Location, location, location. This maxim isn’t only reserved for real estate, but also holds true for vendors at star parties. This year, Astronomy holds another great position at the Winter Star Party (WSP). Best of all, right next door is Tele Vue’s booth, commanded by the company's founder, Al Nagler.For amateur astronomers, the name “Nagler” is synonymous with “high- quality optics.” Nagler’s latest masterpiece, the Ethos, has been the rage among those who visited the Tele Vue tent.An un...
1

Winter Star Party 2008 (Day 2)

Posted 10 years ago by Anonymous
The Southern Cross Astronomical Society is the gracious host of the Winter Star Party (WSP). Many folks you run into at the WSP come from this group or another of the several astro communities throughout Florida. However, participants aren't limited to the Sunshine State. Walking through the camping grounds, you find flags celebrating astronomy groups from California to Connecticut. Among the parked cars, license plates range from Quebec to Texas. The folks who stopped by our table includ...
1

Winter Star Party 2008 (Day 1)

Posted 10 years ago by Anonymous
Yesterday, I left Wisconsin and the promise of 10 inches of snow for the Florida Keys and the promise of sunny skies, 78°, and the Winter Star Party (WSP). After landing in Ft. Lauderdale, I trekked down state highway 1 for several hours to West Summerland Key and the WSP site. For the entire trip, the sky was filled with fluffy whiteness. Fortunately for WSP attendees, the clouds parted and the richness of the clear sky glowed overhead. I’m off to wander the scope field. Check back later to r...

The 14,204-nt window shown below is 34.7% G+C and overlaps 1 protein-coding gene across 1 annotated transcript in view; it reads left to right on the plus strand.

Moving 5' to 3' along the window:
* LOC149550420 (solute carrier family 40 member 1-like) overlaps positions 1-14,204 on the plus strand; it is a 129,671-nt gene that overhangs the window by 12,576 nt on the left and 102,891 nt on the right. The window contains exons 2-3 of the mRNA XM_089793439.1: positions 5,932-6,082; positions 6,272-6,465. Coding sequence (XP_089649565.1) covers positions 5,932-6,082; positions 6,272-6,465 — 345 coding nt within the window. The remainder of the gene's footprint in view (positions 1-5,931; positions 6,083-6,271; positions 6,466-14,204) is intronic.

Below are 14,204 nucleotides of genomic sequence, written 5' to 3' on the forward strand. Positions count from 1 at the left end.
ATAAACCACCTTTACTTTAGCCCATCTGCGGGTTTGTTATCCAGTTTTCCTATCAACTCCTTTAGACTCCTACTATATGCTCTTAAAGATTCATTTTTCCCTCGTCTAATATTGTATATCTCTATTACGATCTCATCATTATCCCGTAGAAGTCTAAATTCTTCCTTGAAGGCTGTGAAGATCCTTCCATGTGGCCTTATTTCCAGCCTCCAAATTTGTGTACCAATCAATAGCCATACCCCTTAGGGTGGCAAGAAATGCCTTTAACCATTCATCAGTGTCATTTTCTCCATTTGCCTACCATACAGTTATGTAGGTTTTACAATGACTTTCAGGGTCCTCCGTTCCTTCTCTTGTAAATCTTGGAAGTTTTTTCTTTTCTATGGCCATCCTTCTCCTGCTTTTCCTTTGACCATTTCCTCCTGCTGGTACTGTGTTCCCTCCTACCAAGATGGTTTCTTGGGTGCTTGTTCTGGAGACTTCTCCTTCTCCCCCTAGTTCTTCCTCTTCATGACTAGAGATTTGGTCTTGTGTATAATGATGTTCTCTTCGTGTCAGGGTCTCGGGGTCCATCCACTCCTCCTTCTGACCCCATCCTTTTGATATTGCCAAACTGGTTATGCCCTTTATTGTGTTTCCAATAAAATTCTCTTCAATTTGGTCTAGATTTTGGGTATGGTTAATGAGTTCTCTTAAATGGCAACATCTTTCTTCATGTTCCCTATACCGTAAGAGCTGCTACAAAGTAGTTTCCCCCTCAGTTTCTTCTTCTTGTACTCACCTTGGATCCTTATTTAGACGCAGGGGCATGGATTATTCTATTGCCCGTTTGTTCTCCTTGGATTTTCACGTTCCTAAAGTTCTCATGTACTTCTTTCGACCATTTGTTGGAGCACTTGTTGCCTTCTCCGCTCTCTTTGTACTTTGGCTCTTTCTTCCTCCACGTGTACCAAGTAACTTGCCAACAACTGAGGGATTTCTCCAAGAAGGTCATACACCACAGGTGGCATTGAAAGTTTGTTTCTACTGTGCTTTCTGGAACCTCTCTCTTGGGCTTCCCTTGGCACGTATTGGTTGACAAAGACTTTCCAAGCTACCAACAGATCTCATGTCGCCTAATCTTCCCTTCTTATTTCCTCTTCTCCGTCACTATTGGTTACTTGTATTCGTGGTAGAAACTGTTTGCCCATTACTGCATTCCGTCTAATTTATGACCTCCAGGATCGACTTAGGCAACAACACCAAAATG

0

Extreme Weather

Posted 10 years ago by Anonymous
I’m happy to see January leave. This absurd month brought spring-like temperatures, a –30° F wind chill, fog as thick as pea soup, various ice and snow storms, and a tornado. When a twister forms in Wisconsin during January, that’s a bizarre weather month — even by Midwest standards. But, my complaining aside, this isn’t the most intense weather by a long shot. Hopefully, you haven’t rolled your eyes, thinking, “Great, someone dull enough to talk about weather AGAIN.” The great Hoosier humorist...
1

Plan out your observing year

Posted 10 years ago by Michael Bakich
Pick any date in 2008. Astronomy magazine highlights the coming year’s main celestial events in its December issue. And, each month, we detail what’s happening in the sky. But what if you’re an astronomy buff who wants a night-by-night guide to sky events? Judging by the book on my desk, you’re in luck. Ohio amateur astronomer Tammy Plotner’s new book, The Night Sky Companion: A Yearly Guide to Sky-Watching 2008-2009 (Springer, 2007), is a 669-page treasure of celestial events, historical astro...